Marlins outfielder Giancarlo Stanton hasn’t played in a week because of a left shoulder contusion. But things are suddenly looking up for the young slugger.
According to Joe Frisaro of MLB.com, Stanton felt fine after taking batting practice on Wednesday afternoon and is scheduled to return to the Marlins’ starting lineup for Thursday night’s series-opener against the Reds at Great American Ball Park.
“Stanton hit today, and he said things felt good,” manager Mike Redmond told reporters before Wednesday’s series-finale with the Nationals. “He should be good to go for tomorrow. That’s a good sign, obviously. We all know how important he is to this lineup. That’s good news. He felt better today.”
Stanton was batting just .167 with a .575 OPS in nine games before the injury, but it shouldn’t take him long to get going. The 23-year-old hit .290/.361/.608 with 37 home runs and 86 RBI in 123 games last season.
Jon Morosi reports that that the Detroit Tigers will make all veterans available via trade if they’re still under .500 by the end of June.
This was the position they entered the offseason with — everyone is available! — but they ended up gearing up for one more push with the core of veterans they currently employ. It was not a bad move, I don’t think. With the exception of the Indians, the AL Central is mostly down, or at least appeared to be over the winter, with the Royals in decline and the Twins and White Sox seemingly a few years away from contention. The Twins, however, have been fantastic and the Tigers have mostly underachieved.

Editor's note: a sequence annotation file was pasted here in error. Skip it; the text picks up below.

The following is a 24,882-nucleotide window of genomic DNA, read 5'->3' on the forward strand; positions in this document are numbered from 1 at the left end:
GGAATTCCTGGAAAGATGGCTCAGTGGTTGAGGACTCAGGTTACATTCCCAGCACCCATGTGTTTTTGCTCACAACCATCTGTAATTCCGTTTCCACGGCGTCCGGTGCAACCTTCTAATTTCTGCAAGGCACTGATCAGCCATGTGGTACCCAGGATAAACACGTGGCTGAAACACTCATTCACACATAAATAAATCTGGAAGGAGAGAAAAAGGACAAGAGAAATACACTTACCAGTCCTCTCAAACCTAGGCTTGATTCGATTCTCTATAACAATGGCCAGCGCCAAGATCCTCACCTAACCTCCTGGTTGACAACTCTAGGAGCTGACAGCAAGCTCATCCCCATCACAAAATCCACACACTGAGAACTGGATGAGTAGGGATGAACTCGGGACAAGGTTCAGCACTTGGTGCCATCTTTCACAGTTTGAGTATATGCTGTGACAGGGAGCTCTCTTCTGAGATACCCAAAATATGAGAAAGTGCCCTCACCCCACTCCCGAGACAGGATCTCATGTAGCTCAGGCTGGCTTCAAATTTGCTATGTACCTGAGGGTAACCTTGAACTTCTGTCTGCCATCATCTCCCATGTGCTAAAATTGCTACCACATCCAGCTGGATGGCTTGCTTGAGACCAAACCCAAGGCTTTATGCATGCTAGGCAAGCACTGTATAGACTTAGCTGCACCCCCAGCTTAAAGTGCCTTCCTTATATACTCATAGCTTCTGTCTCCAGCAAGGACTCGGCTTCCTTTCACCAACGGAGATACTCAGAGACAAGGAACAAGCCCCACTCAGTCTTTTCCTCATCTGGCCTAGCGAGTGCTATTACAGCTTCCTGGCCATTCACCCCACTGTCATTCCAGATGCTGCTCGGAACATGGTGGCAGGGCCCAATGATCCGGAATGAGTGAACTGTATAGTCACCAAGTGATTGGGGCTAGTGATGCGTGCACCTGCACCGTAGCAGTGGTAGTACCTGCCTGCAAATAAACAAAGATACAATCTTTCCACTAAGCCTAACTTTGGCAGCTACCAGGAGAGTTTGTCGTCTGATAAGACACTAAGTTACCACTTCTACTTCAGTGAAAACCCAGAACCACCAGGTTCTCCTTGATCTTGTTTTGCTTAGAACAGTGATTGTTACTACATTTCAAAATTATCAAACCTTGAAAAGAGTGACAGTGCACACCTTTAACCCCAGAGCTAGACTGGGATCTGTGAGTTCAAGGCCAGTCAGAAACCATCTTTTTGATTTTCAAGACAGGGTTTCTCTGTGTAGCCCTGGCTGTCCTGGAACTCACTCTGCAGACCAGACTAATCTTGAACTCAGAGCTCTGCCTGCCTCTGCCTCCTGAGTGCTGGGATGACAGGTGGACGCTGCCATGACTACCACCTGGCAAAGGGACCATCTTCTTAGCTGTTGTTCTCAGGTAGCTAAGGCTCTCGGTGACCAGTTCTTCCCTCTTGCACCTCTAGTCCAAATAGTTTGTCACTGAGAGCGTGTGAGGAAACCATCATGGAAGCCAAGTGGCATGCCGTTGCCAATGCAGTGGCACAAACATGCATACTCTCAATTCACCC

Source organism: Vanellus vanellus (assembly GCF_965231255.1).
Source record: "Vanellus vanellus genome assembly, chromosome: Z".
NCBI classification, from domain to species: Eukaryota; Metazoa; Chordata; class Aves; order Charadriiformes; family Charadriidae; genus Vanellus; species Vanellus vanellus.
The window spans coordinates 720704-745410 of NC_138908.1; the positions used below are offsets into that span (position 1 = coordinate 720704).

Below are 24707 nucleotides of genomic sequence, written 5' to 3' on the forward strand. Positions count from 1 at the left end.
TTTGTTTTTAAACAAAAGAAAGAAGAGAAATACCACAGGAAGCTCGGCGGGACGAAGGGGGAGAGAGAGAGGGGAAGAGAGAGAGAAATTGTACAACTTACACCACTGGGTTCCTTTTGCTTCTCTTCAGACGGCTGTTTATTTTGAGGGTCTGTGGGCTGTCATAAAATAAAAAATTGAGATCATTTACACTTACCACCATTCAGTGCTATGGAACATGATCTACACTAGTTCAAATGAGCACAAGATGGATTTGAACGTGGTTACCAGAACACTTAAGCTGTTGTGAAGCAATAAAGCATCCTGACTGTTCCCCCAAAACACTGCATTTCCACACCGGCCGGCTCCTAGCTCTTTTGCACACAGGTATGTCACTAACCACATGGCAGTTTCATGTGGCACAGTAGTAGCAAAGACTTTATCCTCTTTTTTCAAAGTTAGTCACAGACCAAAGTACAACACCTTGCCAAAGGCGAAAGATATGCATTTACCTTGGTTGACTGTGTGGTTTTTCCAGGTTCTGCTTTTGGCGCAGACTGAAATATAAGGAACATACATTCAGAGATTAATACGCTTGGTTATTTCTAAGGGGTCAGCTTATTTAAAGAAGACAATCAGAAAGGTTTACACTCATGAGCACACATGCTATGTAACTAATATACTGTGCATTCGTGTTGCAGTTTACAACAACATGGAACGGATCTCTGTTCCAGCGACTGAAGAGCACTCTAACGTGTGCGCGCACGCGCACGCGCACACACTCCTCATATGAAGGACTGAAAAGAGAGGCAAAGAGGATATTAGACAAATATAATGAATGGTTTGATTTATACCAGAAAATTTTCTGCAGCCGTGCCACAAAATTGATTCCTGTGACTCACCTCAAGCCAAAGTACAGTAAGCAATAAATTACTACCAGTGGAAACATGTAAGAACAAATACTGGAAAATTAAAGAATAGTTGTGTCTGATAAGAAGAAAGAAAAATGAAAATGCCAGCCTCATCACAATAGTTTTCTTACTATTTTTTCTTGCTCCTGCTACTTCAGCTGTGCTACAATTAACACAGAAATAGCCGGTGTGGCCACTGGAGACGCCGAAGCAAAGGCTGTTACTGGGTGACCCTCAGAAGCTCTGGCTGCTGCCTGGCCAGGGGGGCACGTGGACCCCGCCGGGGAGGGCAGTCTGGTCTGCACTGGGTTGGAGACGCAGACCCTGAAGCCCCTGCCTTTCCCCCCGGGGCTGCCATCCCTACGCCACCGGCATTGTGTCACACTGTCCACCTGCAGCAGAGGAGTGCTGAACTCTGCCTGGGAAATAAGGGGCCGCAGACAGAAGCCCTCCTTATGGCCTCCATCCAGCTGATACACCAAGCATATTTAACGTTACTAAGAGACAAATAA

So we’re back to this. Which veterans the Tigers can reasonably unload, however, is an open question. J.D. Martinez is in his walk year, so while tradable, he may not bring back a big return. Guys like Justin Upton, Justin Verlander and Miguel Cabrera either have very large contracts or no-trade protection.
The end of June is still a while from now, of course, and while the Tigers are under .500, they’re only 4.5 games behind the Twins. But they had better turn it around or else it sounds like the front office is going to turn the page.
As you get ready for Memorial Day weekend and whatever it entails for you and yours, take some time to read an excellent article from Mike Bates over at The Hardball Times.
The article is about Eddie Grant. You probably never heard of him. He was a journeyman infielder — often a backup — from 1905 through 1915. If you have heard of him, it was likely not for his baseball exploits, however: it was because he was the first active baseball player to die in combat, killed in the Battle of the Argonne Forest in October 1915.
Michael tells us about more than Grant’s death, however. He provides a great overview of his life and career. And notes that Grant didn’t even have to go to war if he didn’t want to. He was 34, had the chance to coach or manage and had a law degree and the potential to make a lot of money following his baseball career. He volunteered, however, for both patriotic and personal reasons. And it cost him his life.
Must-read stuff indeed. Especially this weekend.